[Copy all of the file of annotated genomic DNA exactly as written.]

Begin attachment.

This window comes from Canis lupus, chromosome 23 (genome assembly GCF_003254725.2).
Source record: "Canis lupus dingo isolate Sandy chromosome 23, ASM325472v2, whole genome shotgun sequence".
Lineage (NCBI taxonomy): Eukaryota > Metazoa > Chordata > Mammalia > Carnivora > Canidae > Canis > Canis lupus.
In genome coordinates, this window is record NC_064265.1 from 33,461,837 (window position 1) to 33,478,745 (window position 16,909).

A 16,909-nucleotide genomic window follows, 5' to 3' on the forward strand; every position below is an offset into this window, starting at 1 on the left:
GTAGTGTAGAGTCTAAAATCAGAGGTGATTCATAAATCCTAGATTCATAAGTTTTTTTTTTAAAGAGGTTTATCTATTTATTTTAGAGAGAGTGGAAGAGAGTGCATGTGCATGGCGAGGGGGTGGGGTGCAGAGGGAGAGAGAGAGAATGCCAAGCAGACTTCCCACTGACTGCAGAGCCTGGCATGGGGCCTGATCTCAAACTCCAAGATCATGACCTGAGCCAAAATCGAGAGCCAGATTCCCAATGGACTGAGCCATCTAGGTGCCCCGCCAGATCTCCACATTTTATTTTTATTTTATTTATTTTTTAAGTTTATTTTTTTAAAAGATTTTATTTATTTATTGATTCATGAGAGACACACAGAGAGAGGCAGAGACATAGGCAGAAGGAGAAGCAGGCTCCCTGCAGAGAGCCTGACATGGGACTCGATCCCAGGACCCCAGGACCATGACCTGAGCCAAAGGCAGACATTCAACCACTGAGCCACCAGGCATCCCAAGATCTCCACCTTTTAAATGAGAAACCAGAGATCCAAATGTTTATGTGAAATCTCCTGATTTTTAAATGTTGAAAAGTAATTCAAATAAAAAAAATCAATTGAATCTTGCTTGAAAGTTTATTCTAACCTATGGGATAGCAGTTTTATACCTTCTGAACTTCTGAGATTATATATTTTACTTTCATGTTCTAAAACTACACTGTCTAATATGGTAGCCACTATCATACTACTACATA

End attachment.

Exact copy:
This window comes from Canis lupus, chromosome 23 (genome assembly GCF_003254725.2).
Source record: "Canis lupus dingo isolate Sandy chromosome 23, ASM325472v2, whole genome shotgun sequence".
Lineage (NCBI taxonomy): Eukaryota > Metazoa > Chordata > Mammalia > Carnivora > Canidae > Canis > Canis lupus.
In genome coordinates, this window is record NC_064265.1 from 33,461,837 (window position 1) to 33,478,745 (window position 16,909).

A 16,909-nucleotide genomic window follows, 5' to 3' on the forward strand; every position below is an offset into this window, starting at 1 on the left:
GTAGTGTAGAGTCTAAAATCAGAGGTGATTCATAAATCCTAGATTCATAAGTTTTTTTTTTAAAGAGGTTTATCTATTTATTTTAGAGAGAGTGGAAGAGAGTGCATGTGCATGGCGAGGGGGTGGGGTGCAGAGGGAGAGAGAGAGAATGCCAAGCAGACTTCCCACTGACTGCAGAGCCTGGCATGGGGCCTGATCTCAAACTCCAAGATCATGACCTGAGCCAAAATCGAGAGCCAGATTCCCAATGGACTGAGCCATCTAGGTGCCCCGCCAGATCTCCACATTTTATTTTTATTTTATTTATTTTTTAAGTTTATTTTTTTAAAAGATTTTATTTATTTATTGATTCATGAGAGACACACAGAGAGAGGCAGAGACATAGGCAGAAGGAGAAGCAGGCTCCCTGCAGAGAGCCTGACATGGGACTCGATCCCAGGACCCCAGGACCATGACCTGAGCCAAAGGCAGACATTCAACCACTGAGCCACCAGGCATCCCAAGATCTCCACCTTTTAAATGAGAAACCAGAGATCCAAATGTTTATGTGAAATCTCCTGATTTTTAAATGTTGAAAAGTAATTCAAATAAAAAAAATCAATTGAATCTTGCTTGAAAGTTTATTCTAACCTATGGGATAGCAGTTTTATACCTTCTGAACTTCTGAGATTATATATTTTACTTTCATGTTCTAAAACTACACTGTCTAATATGGTAGCCACTATCATACTACTACATA